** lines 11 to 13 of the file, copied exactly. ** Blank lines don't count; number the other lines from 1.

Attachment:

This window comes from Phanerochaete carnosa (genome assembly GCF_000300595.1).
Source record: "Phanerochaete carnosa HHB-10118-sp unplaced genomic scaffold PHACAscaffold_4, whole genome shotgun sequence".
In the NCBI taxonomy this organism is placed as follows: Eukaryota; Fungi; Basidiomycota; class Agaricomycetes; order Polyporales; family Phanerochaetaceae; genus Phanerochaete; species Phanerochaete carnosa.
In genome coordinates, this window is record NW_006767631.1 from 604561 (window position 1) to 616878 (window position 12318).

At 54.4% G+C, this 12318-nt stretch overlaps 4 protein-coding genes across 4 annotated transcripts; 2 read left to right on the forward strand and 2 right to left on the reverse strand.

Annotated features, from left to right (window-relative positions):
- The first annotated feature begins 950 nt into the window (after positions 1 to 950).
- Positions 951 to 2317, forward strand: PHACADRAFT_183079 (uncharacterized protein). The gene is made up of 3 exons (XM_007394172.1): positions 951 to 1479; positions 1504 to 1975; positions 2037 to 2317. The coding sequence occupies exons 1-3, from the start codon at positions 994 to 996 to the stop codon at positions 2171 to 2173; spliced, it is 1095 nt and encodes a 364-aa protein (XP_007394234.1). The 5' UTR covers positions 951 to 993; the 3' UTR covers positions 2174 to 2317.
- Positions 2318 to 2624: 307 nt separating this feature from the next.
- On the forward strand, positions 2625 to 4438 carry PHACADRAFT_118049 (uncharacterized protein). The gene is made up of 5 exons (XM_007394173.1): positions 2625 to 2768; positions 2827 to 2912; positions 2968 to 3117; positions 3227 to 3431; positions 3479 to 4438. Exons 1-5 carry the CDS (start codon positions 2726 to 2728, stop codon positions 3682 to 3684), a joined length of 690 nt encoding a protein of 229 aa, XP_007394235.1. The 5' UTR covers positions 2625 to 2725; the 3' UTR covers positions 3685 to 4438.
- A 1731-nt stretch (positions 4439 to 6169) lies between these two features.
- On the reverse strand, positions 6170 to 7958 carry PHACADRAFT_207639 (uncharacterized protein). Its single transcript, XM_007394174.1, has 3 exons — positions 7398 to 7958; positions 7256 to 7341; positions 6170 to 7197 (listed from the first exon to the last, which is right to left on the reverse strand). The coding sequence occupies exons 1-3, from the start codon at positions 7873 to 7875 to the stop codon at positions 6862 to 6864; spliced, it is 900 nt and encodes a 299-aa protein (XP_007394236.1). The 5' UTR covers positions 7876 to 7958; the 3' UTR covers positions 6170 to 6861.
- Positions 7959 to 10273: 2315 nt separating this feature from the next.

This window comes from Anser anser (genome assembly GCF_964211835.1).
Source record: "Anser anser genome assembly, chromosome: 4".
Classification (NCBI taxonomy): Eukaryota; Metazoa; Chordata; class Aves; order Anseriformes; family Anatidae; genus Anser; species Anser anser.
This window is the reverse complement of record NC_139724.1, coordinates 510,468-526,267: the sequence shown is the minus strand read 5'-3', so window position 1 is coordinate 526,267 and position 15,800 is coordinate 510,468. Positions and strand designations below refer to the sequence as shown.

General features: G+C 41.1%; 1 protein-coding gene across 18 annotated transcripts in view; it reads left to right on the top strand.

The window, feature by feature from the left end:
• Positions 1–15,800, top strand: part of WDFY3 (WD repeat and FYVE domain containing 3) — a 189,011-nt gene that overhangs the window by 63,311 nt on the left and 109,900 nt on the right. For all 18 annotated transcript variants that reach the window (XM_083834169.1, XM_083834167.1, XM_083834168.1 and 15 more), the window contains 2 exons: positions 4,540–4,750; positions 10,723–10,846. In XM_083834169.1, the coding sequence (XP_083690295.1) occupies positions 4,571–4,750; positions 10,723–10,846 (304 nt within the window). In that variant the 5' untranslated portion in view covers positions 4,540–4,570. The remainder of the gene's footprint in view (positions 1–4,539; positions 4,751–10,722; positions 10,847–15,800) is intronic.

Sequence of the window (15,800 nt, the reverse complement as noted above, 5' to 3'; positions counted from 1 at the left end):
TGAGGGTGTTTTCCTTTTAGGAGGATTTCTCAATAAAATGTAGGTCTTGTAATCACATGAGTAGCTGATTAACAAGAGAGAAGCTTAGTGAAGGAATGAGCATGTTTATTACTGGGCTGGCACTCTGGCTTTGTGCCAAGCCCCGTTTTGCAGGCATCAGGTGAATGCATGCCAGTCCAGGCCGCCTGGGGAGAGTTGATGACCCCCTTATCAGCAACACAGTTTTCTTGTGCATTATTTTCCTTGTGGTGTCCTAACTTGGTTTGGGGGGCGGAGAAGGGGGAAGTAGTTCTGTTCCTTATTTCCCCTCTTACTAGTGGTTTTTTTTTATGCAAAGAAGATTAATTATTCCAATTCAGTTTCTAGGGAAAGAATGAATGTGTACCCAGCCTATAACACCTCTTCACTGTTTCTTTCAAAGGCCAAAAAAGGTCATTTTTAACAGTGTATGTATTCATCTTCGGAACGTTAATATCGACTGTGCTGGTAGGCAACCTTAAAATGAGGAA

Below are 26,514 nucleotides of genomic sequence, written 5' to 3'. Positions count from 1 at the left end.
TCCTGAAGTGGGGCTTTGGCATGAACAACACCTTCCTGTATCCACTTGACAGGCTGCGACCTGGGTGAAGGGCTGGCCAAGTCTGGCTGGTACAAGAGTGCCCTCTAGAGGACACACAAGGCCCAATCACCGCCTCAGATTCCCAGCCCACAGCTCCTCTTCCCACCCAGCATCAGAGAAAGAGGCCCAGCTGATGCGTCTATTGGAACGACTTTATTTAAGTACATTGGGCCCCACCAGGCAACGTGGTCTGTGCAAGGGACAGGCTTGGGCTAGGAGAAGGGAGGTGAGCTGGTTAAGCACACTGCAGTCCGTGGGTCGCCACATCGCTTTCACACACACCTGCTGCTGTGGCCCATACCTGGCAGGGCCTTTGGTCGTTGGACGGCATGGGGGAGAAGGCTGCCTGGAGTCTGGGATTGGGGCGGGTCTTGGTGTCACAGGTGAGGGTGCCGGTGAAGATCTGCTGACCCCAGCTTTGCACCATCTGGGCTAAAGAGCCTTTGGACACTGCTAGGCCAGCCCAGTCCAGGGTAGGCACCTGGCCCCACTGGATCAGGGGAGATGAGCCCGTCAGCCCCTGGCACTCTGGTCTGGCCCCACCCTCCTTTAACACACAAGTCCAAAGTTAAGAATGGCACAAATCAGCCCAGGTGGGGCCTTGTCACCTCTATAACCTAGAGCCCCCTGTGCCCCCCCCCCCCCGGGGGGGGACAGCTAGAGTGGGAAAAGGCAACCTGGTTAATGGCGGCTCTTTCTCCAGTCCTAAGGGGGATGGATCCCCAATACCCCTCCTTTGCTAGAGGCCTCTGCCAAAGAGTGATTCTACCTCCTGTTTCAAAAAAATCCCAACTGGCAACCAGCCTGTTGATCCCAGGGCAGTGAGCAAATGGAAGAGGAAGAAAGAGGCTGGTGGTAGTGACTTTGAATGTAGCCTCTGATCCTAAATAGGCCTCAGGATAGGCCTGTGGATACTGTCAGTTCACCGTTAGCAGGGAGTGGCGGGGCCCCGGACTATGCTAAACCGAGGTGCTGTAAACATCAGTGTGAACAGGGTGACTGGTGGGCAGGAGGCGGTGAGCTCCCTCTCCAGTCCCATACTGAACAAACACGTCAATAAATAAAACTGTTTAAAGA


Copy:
- A 1731-nt stretch (positions 4439 to 6169) lies between these two features.
- On the reverse strand, positions 6170 to 7958 carry PHACADRAFT_207639 (uncharacterized protein). Its single transcript, XM_007394174.1, has 3 exons — positions 7398 to 7958; positions 7256 to 7341; positions 6170 to 7197 (listed from the first exon to the last, which is right to left on the reverse strand). The coding sequence occupies exons 1-3, from the start codon at positions 7873 to 7875 to the stop codon at positions 6862 to 6864; spliced, it is 900 nt and encodes a 299-aa protein (XP_007394236.1). The 5' UTR covers positions 7876 to 7958; the 3' UTR covers positions 6170 to 6861.
- Positions 7959 to 10273: 2315 nt separating this feature from the next.